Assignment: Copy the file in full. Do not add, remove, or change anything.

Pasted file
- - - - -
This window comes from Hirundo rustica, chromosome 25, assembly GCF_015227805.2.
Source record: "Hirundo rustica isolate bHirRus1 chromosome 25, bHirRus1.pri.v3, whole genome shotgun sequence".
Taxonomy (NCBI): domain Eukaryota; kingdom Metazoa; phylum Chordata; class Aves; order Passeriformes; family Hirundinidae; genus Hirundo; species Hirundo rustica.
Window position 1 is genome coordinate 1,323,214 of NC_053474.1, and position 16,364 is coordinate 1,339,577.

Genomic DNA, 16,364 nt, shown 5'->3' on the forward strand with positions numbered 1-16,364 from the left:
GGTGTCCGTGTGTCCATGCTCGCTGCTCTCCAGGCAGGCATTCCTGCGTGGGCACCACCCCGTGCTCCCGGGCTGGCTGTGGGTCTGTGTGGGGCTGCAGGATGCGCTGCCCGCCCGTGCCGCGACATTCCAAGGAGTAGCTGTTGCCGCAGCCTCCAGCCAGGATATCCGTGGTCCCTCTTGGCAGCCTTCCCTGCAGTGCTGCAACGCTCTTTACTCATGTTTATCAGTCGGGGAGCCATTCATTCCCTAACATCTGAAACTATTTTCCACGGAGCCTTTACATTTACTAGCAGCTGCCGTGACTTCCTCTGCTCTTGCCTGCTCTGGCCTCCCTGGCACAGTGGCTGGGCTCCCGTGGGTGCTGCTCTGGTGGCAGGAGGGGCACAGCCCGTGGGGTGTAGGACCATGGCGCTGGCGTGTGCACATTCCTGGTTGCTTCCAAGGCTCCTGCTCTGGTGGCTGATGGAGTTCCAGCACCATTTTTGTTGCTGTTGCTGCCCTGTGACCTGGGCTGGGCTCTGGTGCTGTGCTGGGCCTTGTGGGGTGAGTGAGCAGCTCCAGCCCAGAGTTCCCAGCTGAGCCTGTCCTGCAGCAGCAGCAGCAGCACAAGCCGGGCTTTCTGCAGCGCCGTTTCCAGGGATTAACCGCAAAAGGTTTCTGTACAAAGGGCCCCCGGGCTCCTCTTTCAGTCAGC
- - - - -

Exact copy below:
This window comes from Hirundo rustica, chromosome 25, assembly GCF_015227805.2.
Source record: "Hirundo rustica isolate bHirRus1 chromosome 25, bHirRus1.pri.v3, whole genome shotgun sequence".
Taxonomy (NCBI): domain Eukaryota; kingdom Metazoa; phylum Chordata; class Aves; order Passeriformes; family Hirundinidae; genus Hirundo; species Hirundo rustica.
Window position 1 is genome coordinate 1,323,214 of NC_053474.1, and position 16,364 is coordinate 1,339,577.

Genomic DNA, 16,364 nt, shown 5'->3' on the forward strand with positions numbered 1-16,364 from the left:
GGTGTCCGTGTGTCCATGCTCGCTGCTCTCCAGGCAGGCATTCCTGCGTGGGCACCACCCCGTGCTCCCGGGCTGGCTGTGGGTCTGTGTGGGGCTGCAGGATGCGCTGCCCGCCCGTGCCGCGACATTCCAAGGAGTAGCTGTTGCCGCAGCCTCCAGCCAGGATATCCGTGGTCCCTCTTGGCAGCCTTCCCTGCAGTGCTGCAACGCTCTTTACTCATGTTTATCAGTCGGGGAGCCATTCATTCCCTAACATCTGAAACTATTTTCCACGGAGCCTTTACATTTACTAGCAGCTGCCGTGACTTCCTCTGCTCTTGCCTGCTCTGGCCTCCCTGGCACAGTGGCTGGGCTCCCGTGGGTGCTGCTCTGGTGGCAGGAGGGGCACAGCCCGTGGGGTGTAGGACCATGGCGCTGGCGTGTGCACATTCCTGGTTGCTTCCAAGGCTCCTGCTCTGGTGGCTGATGGAGTTCCAGCACCATTTTTGTTGCTGTTGCTGCCCTGTGACCTGGGCTGGGCTCTGGTGCTGTGCTGGGCCTTGTGGGGTGAGTGAGCAGCTCCAGCCCAGAGTTCCCAGCTGAGCCTGTCCTGCAGCAGCAGCAGCAGCACAAGCCGGGCTTTCTGCAGCGCCGTTTCCAGGGATTAACCGCAAAAGGTTTCTGTACAAAGGGCCCCCGGGCTCCTCTTTCAGTCAGC